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    Thanks all for the excellent feedback. I'll be riding a bit of everything from local trails with some friends, to trips back out West for uphills (Northern Az) to trips out east (woods). I'll also be taking my kids on bike rides down paved bike paths but I can do that on a unicycle so it's not really a factor.

    I haven't looked at the new full suspension technology which certainly makes me ignorant of it; but it's a bit of a mental thing for me as well. I like feeling the trail, even when it means "ouch". I always felt more in control. Obviously I don't have a valid point here, because I haven't given any of the new tech a try. Weight was always an issue as well, I liked having a lighter bike I'm able to manipulate and one that allowed me to fly uphill. In the past, I struggled there with the "soft-tails".

    The most common use will be trail riding in the Midwest. Technical stuff with everything from rocks, lumber and dirt but without substantial up/downhills. That said, I'll load this bad boy up and head out for trouble every chance I get so it truly will get a taste of "everything".

    As for bikes; note that there are a couple I'm already looking at. I've had a hard time finding feedback on the Specialized SJ Expert (2014). Does anyone have comments on it specifically?

    EDIT: Regarding the "old rider" in the title; I was (poorly) referencing the fact that I haven't ridden in a long time, not my actual age. At 35 I don't even begin to think old.

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    Another one here for considering a full suspension. I recommend at least trying a modern 4" duallie back to back with a hardtail. They don't give up much weight or climbing performance with modern shocks and suspension designs. If you like to 'feel' the trail, they have adjustable damping--check out the Fox CTD rear shocks. You could leave the rear in climb (stiff) most of the time to feel the trail and then only switch it softer when you need to, which you obviously cannot do with a hardtail. And the Speshy Epic even controls that for you automatically with it's "Brain". IMO the biggest downside to dual suspension 29ers is the handling--they have to have a slightly longer wheelbase and rear chainstays than the hardtails do to accommodate for wheel movement. On 26" XC bikes, this was never much of a problem, but with the wagon wheels it becomes an issue on super tight trails.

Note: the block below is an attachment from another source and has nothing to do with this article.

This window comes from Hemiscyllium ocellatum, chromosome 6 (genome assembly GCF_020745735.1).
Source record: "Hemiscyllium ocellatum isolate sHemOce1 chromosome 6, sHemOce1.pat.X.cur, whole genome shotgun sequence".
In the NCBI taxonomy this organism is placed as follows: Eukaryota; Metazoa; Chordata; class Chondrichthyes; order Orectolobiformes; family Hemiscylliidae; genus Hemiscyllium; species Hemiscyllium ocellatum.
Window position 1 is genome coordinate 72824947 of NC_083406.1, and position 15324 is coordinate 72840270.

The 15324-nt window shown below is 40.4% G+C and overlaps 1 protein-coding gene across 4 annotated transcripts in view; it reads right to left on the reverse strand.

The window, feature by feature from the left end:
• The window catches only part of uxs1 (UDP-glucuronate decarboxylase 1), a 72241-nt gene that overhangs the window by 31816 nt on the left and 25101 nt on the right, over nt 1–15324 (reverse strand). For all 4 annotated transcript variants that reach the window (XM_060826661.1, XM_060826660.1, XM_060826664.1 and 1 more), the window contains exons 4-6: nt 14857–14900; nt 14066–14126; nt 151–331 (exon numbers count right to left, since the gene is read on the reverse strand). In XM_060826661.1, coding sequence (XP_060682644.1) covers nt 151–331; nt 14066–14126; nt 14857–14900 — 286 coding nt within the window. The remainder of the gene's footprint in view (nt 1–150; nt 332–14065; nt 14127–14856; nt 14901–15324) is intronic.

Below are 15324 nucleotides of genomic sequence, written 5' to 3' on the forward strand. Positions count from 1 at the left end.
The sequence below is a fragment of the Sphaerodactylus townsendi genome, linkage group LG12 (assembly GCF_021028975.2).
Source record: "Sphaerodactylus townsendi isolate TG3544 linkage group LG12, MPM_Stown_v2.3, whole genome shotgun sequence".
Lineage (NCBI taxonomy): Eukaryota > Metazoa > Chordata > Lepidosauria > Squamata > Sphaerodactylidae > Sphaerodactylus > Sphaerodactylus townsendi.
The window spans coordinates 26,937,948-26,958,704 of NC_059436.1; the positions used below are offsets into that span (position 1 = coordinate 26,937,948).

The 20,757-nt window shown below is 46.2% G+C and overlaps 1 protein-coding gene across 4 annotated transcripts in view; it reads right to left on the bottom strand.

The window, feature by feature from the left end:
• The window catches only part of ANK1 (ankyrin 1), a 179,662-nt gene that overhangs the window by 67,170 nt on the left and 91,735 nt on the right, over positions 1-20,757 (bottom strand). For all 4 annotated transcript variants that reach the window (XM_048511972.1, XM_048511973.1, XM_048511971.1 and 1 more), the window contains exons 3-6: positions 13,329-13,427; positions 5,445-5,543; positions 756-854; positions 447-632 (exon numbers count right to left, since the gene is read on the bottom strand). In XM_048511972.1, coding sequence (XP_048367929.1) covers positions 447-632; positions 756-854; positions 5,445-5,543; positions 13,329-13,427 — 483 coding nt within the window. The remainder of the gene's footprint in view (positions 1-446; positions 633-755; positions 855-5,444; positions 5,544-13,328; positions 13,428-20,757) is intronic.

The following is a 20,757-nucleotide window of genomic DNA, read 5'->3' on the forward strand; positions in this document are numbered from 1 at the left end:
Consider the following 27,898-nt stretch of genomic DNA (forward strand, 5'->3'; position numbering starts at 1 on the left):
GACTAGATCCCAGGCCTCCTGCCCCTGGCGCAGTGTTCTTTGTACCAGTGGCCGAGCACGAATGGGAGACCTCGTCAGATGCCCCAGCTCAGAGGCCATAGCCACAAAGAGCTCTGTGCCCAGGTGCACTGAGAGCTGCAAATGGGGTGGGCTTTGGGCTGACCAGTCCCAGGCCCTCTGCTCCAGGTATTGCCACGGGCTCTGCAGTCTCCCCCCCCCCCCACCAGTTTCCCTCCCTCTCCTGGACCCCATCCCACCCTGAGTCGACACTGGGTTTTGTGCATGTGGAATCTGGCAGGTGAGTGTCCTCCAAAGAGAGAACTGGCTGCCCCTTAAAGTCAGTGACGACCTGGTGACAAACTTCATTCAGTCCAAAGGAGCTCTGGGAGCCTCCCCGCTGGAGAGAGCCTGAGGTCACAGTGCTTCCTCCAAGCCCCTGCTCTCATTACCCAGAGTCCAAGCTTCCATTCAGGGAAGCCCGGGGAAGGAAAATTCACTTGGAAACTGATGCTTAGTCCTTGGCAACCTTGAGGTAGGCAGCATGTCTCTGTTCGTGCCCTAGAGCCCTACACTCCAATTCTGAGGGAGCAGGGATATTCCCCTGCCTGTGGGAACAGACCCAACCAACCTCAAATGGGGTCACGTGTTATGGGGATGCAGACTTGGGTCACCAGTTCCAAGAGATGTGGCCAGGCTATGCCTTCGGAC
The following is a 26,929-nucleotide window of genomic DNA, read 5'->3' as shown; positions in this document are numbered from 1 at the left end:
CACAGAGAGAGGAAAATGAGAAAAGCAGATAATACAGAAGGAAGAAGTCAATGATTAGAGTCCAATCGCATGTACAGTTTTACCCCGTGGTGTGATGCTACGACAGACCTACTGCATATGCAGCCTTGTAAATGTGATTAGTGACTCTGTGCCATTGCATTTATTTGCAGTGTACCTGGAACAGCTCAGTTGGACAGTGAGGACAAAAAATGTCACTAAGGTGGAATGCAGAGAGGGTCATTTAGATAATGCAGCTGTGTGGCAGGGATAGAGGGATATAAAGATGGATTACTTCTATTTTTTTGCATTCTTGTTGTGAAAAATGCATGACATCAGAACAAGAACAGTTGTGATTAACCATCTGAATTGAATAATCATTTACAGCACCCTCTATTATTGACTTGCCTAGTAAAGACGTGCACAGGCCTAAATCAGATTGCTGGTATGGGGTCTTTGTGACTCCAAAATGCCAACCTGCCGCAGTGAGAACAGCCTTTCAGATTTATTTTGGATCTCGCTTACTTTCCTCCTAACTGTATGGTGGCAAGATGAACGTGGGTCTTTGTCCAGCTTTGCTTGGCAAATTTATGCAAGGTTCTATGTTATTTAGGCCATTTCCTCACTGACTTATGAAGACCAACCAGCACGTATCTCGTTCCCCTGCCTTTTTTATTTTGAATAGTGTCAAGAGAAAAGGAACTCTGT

If you do want a hardtail, theres a lot of great options and you can't go wrong with the SC Highball or the Spec Stumpjumper mentioned, and your budget puts you well up in the model line. You'd also be able to get a nicely spec'd Spesh Epic or SC Tallboy Carbon, which IMO will be just as fast as the hardtails and a bit more capable to boot.
    '12 Santa Cruz Superlight 29 | '12 Santa Cruz Butcher | '06 Specialized Allez Comp | '81 Schwinn Converted Fixie

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    Quote Originally Posted by ghost_03 View Post
    You'd also be able to get a nicely spec'd Spesh Epic or SC Tallboy Carbon, which IMO will be just as fast as the hardtails and a bit more capable to boot.
    Going to ride a Tallboy Carbon this weekend. Looking forward to it!

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    5k on a hardtail?